The Rangers’ 2017-18 season looks more promising than ever. However, one more move must be made.
Jeff Gorton has done everything one could ask of the New York Rangers’ General Manager this offseason. Gorton took a disastrous defense and turned it into gold, while not overpaying anyone in the process. While the Derek Stepan deal is difficult to evaluate in the moment, Gorton at the very least added to the prospect pool.
However, Gorton’s trading of Stepan, coupled with his signing Kevin Shattenkirk, leaves a murky picture. New York can no longer be labeled a “rebuild on the fly” team, but they also are not ready to compete along with the best of the best.
There’s one piece missing. One piece standing in the way of the New York Rangers and legitimate, exciting Stanley Cup contention.
The Center of Success
The 2016-17 New York Rangers were built on strong forward depth and the idea that Henrik Lundqvist could steal a game at any point. It was a risky approach to a season, and the team paid the price when they were eliminated due to poor defense.
The 2017-18 Rangers roster currently features outstanding defense, shaky forward depth, and the idea that Henrik Lundqvist could steal a game at any point. For the Rangers to return to full contender status, they must mix outstanding defense with strong forward depth.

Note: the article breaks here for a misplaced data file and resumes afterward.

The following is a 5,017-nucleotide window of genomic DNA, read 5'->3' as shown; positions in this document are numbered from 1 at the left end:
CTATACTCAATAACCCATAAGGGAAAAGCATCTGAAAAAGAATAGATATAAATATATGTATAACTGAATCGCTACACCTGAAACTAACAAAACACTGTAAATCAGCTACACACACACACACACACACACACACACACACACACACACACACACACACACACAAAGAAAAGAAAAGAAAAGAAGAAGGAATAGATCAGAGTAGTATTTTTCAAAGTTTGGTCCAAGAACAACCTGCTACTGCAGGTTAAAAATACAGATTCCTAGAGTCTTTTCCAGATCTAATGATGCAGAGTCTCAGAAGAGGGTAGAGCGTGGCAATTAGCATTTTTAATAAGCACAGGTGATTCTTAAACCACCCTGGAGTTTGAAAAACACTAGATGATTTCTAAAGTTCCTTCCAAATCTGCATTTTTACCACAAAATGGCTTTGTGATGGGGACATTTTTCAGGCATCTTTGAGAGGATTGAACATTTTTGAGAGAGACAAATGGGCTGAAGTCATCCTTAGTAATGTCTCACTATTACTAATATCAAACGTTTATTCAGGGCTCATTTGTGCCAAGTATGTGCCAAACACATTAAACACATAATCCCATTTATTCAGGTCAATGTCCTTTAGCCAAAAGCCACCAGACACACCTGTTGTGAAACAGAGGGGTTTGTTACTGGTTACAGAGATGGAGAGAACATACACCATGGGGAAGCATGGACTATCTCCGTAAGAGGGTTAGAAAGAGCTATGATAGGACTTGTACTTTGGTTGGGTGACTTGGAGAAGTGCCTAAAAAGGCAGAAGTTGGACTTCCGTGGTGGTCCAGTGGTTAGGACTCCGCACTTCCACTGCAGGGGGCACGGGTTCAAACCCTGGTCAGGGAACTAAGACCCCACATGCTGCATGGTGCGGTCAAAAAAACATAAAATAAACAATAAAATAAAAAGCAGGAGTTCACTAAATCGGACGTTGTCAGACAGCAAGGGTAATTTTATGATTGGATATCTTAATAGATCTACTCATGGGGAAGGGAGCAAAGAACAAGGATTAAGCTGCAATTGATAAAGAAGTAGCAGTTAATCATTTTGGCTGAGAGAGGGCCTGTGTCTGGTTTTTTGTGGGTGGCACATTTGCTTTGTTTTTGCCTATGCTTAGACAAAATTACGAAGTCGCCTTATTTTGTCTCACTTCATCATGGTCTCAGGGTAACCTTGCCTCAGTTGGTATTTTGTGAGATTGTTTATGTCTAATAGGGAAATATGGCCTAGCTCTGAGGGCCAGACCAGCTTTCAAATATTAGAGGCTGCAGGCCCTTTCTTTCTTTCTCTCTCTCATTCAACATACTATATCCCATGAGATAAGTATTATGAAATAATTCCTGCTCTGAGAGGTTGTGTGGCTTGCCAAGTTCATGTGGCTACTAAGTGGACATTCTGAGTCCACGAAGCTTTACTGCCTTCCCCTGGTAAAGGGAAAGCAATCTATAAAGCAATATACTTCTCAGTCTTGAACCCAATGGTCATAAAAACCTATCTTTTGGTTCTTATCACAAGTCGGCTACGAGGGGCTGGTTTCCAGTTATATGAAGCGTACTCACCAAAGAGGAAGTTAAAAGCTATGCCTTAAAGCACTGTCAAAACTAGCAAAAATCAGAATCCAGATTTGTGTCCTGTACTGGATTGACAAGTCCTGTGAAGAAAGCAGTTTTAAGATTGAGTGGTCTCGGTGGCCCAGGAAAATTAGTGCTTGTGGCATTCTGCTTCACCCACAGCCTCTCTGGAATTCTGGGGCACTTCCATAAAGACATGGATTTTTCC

New York appears set on the wings, though extra bottom six forwards would help. Down the middle, Jeff Gorton’s plan remains the most concerning question mark of all. Do the Rangers attempt to use Mika Zibanejad, Kevin Hayes, and J.T. Miller as their top three centers? Does New York attempt to move Miller back into the middle, fail, and place David Desharnais in a bigger role than he should be in?
Those questions can be answered now with one acquisition. Should Jeff Gorton manage to bring in a center through a trade, J.T. Miller remains on the wing. Kevin Hayes plays a more comfortable role, while Mika Zibanejad has company in attempting to fulfill the vacancy left by Derek Stepan.
Everyone moves into fitting positions, thus handing the Rangers the center depth necessary to compete for the Stanley Cup.
What Happens If Gorton Fails?
Jeff Gorton failing to acquire a top six center opens up a concerning can of worms. Suddenly Miller must play center. Suddenly Mika Zibanejad must immediately play on the top line, rather than being eased into the role. The pressure on Kevin Hayes reaches an all-time high.
Meanwhile, the wing depth decreases. Miller moving to center means an area of strength is at best an area of relative depth. With injuries, it could become an area of weakness. The trickle down effect should be cause for plenty of concern.
Thus, Jeff Gorton and the New York Rangers remain one transaction away from top competitor status in the NHL. Considering Henrik Lundqvist continues to age, Michael Grabner will leave after the season, and New York’s defense is better than ever, Gorton must find that center before the offseason ends.
Check back tomorrow for how Jeff Gorton should approach acquiring New York’s next center